The UK’s Opposition Labour Party reignited the anger of British Indians when the party leader failed to retract a controversial leaflet used in the recent Batley and Spen by-election in West Yorkshire.
The leaflet featured Indian Prime Minister Narendra Modi in a handshake with UK Prime Minister Boris Johnson with a message: “Don’t risk a Tory MP who is not on your side”.
It was widely condemned by diaspora organisations in the UK and MPs within the Labour Party itself, however, when the issue reared its head again during Prime Minister’s Questions (PMQs) in the House of Commons this week, Labour Leader Keir Starmer chose to skirt the issue.
“May I ask him [Starmer] now to retract this leaflet I have here that was produced by the Labour Party during the Batley and Spen by-election, which was condemned by his own MPs as ‘dog-whistle racism’,” said Boris Johnson during an exchange over the issue of racism.
“The Prime Minister is not kidding anyone in this House, he is not kidding the public and he is not even kidding his own MPs,” was Starmer’s response.
The topic in question at PMQs was the racist abuse faced by England’s footballers in the wake of their defeat in the Euro Cup final last weekend. The Opposition party accused the Conservative Party of stoking the flames by not openly supporting the players taking the knee as a symbolic gesture against racism before their matches, in particular attacking UK Home Secretary Priti Patel.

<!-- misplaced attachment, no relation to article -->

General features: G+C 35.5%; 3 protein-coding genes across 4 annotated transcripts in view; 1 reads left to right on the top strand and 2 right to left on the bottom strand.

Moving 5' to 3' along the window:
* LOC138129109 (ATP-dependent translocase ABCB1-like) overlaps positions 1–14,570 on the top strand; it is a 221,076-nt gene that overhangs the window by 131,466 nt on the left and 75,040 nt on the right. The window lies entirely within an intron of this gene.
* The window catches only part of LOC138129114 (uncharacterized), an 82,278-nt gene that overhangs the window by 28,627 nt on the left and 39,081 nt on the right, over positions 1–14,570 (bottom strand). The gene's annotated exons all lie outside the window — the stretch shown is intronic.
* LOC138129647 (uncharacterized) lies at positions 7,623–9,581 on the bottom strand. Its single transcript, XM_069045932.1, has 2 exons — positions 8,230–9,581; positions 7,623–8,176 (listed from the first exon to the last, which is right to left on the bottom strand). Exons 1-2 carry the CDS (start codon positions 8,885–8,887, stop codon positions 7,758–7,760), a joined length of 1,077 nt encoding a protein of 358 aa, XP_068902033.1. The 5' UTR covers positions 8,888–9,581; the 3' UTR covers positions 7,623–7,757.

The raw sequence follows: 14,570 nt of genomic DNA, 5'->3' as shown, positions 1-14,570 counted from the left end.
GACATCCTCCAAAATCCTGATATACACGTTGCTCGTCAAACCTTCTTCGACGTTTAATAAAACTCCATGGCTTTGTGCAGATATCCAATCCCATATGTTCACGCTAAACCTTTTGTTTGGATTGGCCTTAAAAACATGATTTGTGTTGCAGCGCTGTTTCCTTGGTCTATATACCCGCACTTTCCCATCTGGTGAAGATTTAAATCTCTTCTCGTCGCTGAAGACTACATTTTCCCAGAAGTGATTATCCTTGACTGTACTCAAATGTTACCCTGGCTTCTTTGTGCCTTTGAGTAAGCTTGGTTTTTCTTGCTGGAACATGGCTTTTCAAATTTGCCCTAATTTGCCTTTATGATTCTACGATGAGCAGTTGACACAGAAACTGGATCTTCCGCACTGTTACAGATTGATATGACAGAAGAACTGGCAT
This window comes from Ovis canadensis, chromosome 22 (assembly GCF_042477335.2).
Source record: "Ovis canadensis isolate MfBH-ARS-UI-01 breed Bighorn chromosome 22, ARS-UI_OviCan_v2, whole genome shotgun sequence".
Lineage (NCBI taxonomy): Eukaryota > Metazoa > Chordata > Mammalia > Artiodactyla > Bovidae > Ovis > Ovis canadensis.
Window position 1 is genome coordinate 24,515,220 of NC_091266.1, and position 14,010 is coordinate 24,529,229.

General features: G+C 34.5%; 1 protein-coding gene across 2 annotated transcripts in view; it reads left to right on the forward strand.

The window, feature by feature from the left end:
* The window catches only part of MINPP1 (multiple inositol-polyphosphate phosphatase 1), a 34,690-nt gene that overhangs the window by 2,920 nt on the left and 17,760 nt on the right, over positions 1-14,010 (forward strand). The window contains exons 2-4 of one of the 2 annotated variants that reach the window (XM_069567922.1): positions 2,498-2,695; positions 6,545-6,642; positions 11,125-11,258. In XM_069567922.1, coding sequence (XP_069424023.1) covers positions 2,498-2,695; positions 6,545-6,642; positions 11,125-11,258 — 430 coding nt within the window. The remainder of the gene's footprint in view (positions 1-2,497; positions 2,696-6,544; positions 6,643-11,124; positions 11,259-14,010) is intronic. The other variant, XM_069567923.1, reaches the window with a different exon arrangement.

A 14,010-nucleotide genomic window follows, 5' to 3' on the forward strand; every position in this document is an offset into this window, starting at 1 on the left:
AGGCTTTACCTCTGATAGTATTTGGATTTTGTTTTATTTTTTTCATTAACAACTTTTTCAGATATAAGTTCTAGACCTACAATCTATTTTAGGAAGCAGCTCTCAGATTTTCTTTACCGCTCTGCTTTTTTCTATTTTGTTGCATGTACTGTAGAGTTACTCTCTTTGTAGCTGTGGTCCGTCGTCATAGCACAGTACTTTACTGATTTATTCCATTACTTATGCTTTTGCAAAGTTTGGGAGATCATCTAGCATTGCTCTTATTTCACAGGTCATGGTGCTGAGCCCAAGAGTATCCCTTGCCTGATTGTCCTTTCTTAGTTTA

“We love and admire the England side and what they did. They represent the best of our country. Nobody defends booing the England side. But what the Home Secretary has been trying to do all her life is not just fight racism, but take practical steps to advance the cause of black and minority ethnic groups, which she has done successfully, notably in the police,” said Johnson, in defence of his Cabinet minister.
The latest exchange in Parliament follows widespread condemnation of the by-election leaflet, which had led to allegations of Labour resorting to “anti-India branding just for votebank politics” and “cheap divide and rule” politics.
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